I Am

Chapter 12: “i Am”


“I AM”


   Today, I will be taking my lesson from The Gospel of John, mainly from Chapter 6 through Chapter 15.

   But, first, I will quote a verse from “Be still, and know that I AM GOD: I will be exalted among the heathen (nations), I will be exalted in the earth.”

   Throughout the Bible, in both the Old and New Testament, we find the Term “I AM” used over 719 times.

   In the Old Testament we find God first used the term with Moses, when He said, “I AM who I AM. This is what you are to say to the Israelites: I AM has sent me to you.”

   In this lesson, I will be concentrating on the “I AM” in The Gospel of John.

   Jesus said “I AM” on seven occasions in the Gospel of John and this is a description Jesus gave of Himself. The seven “I AM” sayings help us better understand the Divinity of Jesus Christ. Each one elevates Jesus to the level of Creator, Sustainer, Savior, and Lord—titles that can be claimed only by God.

   The seven analogies are in the Gospel of John are:


I. Bread

“I am the bread of life; he who comes to me shall not hunger”.

II. Gate

“I am the gate; if anyone enters through me, he shall be saved and shall go in and out, and find

III. Good Shepherd

“I am the good shepherd; the good shepherd lays down his life for his sheep”.

IV. Resurrection And Life

“I am the resurrection and the life; he who believes in me shall live even if he dies”.

V. Way, Truth, Life

“I am the way, and the truth, and the life; no one comes to the Father, but through Me”.

VI. Light

“I am the light of the world; he who follows Me shall not walk in darkness, but shall have the light of light”.

VII. True Vine

“I am the true vine, and my Father is the vine-dresser (Husbandman).

   In this verse, John refers to Jesus not simply as the vine, but more specifically as the “true” vine. The implication is that in contrast to Israel which became unfaithful and incurred the judgment of God, Jesus remains faithful and thus fulfills Israel’s calling to be the vine of God. Remember the story of Moses leading the Jews out of Egypt and then not obeying God. In we see where God brings the vine (Israel) out of Egypt and planted it in the promised land. But because of disobedience, the vine yielded “wild” grapes. Jesus is called the “True Vine” because He remained faithful. Jesus is not the trunk or the root, He is the vine. He is the true vine, who fulfills the destiny to which Israel was called.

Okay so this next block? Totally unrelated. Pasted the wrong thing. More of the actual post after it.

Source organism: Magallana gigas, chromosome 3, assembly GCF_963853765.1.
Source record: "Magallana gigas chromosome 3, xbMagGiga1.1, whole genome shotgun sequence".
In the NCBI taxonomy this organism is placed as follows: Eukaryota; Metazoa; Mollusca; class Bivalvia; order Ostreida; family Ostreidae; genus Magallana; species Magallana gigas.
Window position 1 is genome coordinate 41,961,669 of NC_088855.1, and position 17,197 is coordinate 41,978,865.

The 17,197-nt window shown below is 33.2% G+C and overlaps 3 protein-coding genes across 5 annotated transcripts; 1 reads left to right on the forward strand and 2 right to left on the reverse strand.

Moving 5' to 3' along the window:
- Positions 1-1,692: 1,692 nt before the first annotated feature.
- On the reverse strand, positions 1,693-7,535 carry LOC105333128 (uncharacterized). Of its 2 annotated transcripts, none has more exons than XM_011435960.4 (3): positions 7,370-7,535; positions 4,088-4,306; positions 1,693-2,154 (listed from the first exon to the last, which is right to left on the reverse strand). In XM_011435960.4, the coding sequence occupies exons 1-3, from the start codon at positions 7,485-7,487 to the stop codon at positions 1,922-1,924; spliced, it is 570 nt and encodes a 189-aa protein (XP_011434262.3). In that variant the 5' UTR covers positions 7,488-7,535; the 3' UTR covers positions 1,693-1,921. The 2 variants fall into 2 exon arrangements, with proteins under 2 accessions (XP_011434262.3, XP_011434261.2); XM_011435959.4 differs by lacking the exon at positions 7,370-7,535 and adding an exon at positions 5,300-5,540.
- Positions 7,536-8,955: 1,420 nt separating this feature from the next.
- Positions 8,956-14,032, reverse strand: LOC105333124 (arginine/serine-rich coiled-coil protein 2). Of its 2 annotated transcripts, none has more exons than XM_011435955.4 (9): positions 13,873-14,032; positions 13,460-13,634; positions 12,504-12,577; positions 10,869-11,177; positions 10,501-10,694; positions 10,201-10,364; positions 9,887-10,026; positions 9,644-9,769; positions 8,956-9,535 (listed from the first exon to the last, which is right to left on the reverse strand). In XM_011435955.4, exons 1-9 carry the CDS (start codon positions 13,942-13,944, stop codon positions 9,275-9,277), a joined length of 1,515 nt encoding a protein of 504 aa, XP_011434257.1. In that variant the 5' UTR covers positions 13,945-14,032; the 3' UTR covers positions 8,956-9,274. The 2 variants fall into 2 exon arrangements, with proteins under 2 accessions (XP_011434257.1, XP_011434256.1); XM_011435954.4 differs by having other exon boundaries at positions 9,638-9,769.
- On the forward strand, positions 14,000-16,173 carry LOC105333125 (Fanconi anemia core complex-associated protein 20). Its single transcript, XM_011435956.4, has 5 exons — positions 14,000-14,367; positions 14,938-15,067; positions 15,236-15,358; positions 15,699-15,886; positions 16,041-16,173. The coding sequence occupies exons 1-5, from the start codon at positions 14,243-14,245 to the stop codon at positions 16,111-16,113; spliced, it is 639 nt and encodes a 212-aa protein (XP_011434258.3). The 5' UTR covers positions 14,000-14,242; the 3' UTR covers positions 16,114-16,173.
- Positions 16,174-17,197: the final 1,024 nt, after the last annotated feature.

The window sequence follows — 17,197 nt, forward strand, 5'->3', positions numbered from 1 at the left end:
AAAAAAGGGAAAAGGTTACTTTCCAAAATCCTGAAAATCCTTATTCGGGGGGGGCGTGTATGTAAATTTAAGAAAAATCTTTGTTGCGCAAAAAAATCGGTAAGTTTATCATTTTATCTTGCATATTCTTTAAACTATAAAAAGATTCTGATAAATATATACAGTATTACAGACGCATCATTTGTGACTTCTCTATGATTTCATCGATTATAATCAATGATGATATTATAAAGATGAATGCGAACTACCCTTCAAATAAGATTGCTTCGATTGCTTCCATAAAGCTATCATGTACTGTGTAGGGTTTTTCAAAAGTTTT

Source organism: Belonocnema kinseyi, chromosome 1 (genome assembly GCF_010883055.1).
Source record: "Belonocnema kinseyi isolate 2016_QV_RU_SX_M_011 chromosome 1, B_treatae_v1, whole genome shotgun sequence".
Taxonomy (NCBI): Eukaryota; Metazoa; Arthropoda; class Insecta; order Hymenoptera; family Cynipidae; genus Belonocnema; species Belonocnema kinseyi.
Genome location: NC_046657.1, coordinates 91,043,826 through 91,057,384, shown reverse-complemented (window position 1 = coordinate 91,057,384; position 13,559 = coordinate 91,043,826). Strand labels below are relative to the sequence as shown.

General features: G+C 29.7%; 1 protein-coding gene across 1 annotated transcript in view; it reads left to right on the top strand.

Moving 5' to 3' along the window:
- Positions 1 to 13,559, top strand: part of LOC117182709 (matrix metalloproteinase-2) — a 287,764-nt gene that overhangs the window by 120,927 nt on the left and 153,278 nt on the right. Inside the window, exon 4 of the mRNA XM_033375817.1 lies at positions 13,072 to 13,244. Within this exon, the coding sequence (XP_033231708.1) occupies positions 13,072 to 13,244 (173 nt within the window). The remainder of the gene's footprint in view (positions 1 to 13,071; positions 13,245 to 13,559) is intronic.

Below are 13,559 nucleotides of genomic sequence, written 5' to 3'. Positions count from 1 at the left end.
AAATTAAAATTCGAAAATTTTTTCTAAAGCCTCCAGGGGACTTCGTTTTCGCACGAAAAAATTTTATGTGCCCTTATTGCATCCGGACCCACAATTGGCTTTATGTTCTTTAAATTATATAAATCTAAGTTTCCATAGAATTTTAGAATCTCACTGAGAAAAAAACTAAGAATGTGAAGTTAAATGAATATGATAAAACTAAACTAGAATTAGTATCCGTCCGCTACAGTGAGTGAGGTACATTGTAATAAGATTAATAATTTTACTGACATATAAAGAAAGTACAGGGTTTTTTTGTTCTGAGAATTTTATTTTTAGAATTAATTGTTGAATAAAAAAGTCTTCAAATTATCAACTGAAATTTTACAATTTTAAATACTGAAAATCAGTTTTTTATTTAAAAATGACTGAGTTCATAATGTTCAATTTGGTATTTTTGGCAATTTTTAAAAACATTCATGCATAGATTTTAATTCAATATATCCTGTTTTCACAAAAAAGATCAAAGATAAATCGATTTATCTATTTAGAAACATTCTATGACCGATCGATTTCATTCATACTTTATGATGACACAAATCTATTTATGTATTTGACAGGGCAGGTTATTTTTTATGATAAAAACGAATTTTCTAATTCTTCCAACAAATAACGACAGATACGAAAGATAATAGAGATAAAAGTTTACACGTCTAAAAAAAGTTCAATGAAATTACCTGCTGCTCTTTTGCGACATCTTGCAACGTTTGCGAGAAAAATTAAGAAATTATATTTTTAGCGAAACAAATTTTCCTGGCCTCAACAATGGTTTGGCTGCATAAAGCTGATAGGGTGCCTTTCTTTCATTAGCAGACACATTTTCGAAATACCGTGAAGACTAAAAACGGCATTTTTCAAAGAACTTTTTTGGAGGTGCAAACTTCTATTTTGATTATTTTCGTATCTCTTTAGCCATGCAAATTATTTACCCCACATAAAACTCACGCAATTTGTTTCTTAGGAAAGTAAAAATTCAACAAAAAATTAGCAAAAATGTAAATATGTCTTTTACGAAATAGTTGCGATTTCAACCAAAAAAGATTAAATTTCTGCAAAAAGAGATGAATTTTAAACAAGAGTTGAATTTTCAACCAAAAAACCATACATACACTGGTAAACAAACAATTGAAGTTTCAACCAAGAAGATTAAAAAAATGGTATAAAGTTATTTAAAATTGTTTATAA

Mentioned more than any other plant in the entire Bible, the grape vine was very important culturally and economically in Biblical times. Because of its centrality in everyday life, it is often used symbolically in scripture.


   A fruitful vine was a symbol of obedient Israel, while “wild grapes” or an empty vine spoke of Israel’s disobedience.

   This woody vine is only cultivated with effort and hard work. records part of the process.

   Typically grown on a hill, a vineyard needed to be cleared of many stones, which are common in Israel. Only then could vines be planted.

   In the same verse, God says, He takes away every branch that bears fruit, so that it will bear more fruit.

   The pruning process helps us to bear more fruit. The fruitless branches that are pruned or cut off are useless. Since they do not burn well, they cannot even be used to warm a house. They are thrown into piles and burned like garbage.

   As verse 2 says, they are “taken away”. He doesn’t repair them; He removes them. The Father removes them to preserve the life and fruitfulness of the other branches.

   If there is no fruit in your life; if there is no genuine connection to Jesus Christ, you are in danger of being removed and cast into the fire.

   If there is fruit in your life, you can rejoice that the pruning knife has been effective and that the vinedresser’s ultimate goal is that you bear much fruit.